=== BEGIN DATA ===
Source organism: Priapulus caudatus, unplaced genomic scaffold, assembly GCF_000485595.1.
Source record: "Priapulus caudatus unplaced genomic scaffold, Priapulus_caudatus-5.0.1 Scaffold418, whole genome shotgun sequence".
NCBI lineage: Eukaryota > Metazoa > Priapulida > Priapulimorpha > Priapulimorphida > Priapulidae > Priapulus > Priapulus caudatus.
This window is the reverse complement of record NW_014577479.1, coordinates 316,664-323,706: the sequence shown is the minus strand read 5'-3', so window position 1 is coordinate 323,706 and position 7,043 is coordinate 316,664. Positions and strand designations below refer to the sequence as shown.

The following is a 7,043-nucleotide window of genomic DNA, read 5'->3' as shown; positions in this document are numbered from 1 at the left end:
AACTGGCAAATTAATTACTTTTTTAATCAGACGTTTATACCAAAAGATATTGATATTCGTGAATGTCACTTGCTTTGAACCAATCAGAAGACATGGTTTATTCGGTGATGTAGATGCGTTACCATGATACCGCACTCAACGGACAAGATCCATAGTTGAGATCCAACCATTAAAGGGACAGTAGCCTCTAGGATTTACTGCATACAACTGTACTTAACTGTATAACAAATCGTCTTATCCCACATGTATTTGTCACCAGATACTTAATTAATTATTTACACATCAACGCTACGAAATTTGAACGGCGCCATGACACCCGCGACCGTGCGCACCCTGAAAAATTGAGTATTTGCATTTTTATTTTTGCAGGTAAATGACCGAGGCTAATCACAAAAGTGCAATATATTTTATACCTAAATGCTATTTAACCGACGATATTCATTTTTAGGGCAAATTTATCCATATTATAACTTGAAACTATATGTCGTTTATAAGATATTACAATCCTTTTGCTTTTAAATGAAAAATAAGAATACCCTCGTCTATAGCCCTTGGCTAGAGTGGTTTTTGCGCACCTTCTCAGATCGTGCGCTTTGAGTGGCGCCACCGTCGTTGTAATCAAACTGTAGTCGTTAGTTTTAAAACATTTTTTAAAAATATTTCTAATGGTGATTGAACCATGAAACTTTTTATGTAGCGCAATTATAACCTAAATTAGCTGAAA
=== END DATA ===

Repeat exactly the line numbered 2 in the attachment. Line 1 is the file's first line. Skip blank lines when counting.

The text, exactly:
Source record: "Priapulus caudatus unplaced genomic scaffold, Priapulus_caudatus-5.0.1 Scaffold418, whole genome shotgun sequence".